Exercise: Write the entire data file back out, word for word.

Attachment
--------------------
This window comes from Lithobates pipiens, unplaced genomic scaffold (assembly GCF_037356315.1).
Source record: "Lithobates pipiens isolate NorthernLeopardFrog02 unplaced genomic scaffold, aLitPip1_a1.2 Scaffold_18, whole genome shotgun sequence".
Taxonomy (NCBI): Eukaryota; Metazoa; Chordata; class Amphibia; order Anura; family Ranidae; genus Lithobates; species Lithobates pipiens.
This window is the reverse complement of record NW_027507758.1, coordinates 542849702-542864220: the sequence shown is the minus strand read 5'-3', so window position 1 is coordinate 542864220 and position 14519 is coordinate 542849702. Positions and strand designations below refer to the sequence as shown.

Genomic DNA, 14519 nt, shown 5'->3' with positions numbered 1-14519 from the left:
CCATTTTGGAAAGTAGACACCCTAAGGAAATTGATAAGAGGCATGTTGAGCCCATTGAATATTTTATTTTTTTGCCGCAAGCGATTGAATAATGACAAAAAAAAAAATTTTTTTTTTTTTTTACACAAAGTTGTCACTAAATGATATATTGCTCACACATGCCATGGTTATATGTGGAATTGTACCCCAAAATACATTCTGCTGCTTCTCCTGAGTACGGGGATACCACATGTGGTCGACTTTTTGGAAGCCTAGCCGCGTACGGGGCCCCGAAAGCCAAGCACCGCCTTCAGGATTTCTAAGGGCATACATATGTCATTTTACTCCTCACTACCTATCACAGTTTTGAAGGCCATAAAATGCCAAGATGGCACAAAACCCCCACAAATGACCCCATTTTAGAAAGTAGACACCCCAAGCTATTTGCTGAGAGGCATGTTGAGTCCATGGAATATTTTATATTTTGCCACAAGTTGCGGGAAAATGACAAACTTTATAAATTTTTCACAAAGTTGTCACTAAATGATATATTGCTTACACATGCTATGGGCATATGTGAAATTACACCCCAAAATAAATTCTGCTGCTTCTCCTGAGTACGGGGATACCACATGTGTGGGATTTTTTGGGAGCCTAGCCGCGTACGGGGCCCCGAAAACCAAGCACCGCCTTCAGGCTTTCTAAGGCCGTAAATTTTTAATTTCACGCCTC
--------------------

This window comes from Lithobates pipiens, unplaced genomic scaffold (assembly GCF_037356315.1).
Source record: "Lithobates pipiens isolate NorthernLeopardFrog02 unplaced genomic scaffold, aLitPip1_a1.2 Scaffold_18, whole genome shotgun sequence".
Taxonomy (NCBI): Eukaryota; Metazoa; Chordata; class Amphibia; order Anura; family Ranidae; genus Lithobates; species Lithobates pipiens.
This window is the reverse complement of record NW_027507758.1, coordinates 542849702-542864220: the sequence shown is the minus strand read 5'-3', so window position 1 is coordinate 542864220 and position 14519 is coordinate 542849702. Positions and strand designations below refer to the sequence as shown.

Genomic DNA, 14519 nt, shown 5'->3' with positions numbered 1-14519 from the left:
CCATTTTGGAAAGTAGACACCCTAAGGAAATTGATAAGAGGCATGTTGAGCCCATTGAATATTTTATTTTTTTGCCGCAAGCGATTGAATAATGACAAAAAAAAAAATTTTTTTTTTTTTTTACACAAAGTTGTCACTAAATGATATATTGCTCACACATGCCATGGTTATATGTGGAATTGTACCCCAAAATACATTCTGCTGCTTCTCCTGAGTACGGGGATACCACATGTGGTCGACTTTTTGGAAGCCTAGCCGCGTACGGGGCCCCGAAAGCCAAGCACCGCCTTCAGGATTTCTAAGGGCATACATATGTCATTTTACTCCTCACTACCTATCACAGTTTTGAAGGCCATAAAATGCCAAGATGGCACAAAACCCCCACAAATGACCCCATTTTAGAAAGTAGACACCCCAAGCTATTTGCTGAGAGGCATGTTGAGTCCATGGAATATTTTATATTTTGCCACAAGTTGCGGGAAAATGACAAACTTTATAAATTTTTCACAAAGTTGTCACTAAATGATATATTGCTTACACATGCTATGGGCATATGTGAAATTACACCCCAAAATAAATTCTGCTGCTTCTCCTGAGTACGGGGATACCACATGTGTGGGATTTTTTGGGAGCCTAGCCGCGTACGGGGCCCCGAAAACCAAGCACCGCCTTCAGGCTTTCTAAGGCCGTAAATTTTTAATTTCACGCCTC